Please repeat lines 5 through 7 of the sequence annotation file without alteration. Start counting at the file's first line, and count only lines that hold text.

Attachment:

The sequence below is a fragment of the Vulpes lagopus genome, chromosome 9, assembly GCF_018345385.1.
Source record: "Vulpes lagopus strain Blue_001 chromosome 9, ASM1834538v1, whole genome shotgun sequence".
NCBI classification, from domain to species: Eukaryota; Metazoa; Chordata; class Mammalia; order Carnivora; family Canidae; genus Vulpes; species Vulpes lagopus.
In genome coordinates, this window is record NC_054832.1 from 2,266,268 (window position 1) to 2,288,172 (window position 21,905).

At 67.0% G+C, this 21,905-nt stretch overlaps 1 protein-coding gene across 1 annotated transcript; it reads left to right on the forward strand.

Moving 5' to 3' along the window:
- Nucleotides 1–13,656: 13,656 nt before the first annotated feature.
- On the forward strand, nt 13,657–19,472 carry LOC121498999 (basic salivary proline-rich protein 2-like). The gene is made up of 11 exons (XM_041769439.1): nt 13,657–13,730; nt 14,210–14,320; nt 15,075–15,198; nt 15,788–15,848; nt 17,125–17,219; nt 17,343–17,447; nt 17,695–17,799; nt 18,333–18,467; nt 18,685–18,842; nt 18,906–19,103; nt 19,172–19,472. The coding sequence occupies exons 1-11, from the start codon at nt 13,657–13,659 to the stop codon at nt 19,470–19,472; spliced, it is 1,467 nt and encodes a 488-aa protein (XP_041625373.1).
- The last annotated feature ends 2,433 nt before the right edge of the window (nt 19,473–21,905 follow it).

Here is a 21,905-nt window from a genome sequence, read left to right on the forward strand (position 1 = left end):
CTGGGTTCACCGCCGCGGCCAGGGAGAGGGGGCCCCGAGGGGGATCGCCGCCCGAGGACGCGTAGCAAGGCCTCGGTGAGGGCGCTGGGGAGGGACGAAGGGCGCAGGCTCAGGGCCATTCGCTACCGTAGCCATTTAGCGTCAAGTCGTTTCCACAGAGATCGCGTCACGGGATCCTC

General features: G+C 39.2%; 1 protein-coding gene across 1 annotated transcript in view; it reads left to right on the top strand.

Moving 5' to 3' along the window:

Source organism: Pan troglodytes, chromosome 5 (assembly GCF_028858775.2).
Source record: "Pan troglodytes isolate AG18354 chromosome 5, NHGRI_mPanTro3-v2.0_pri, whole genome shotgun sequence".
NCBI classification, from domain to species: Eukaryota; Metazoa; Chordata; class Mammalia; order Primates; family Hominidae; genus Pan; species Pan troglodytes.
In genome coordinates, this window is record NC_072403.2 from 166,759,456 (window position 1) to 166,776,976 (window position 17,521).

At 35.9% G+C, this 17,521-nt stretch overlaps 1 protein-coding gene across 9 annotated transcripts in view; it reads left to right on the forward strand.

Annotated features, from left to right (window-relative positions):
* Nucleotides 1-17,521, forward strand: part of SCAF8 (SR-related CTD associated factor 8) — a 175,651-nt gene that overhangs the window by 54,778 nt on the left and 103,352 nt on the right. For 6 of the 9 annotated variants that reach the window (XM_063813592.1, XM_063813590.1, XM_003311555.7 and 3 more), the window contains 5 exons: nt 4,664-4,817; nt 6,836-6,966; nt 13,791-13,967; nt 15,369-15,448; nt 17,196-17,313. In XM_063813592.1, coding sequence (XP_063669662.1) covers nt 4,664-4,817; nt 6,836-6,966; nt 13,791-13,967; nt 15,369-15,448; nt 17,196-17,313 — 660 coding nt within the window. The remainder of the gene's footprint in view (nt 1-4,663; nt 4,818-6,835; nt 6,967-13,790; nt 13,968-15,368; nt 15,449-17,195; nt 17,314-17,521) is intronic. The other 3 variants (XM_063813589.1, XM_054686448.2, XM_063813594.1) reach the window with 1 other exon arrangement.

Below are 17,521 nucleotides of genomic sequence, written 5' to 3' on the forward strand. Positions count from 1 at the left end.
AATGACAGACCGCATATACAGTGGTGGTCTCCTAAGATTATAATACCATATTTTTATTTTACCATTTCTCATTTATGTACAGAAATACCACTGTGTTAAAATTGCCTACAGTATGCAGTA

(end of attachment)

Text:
At 67.0% G+C, this 21,905-nt stretch overlaps 1 protein-coding gene across 1 annotated transcript; it reads left to right on the forward strand.

Moving 5' to 3' along the window:
- Nucleotides 1–13,656: 13,656 nt before the first annotated feature.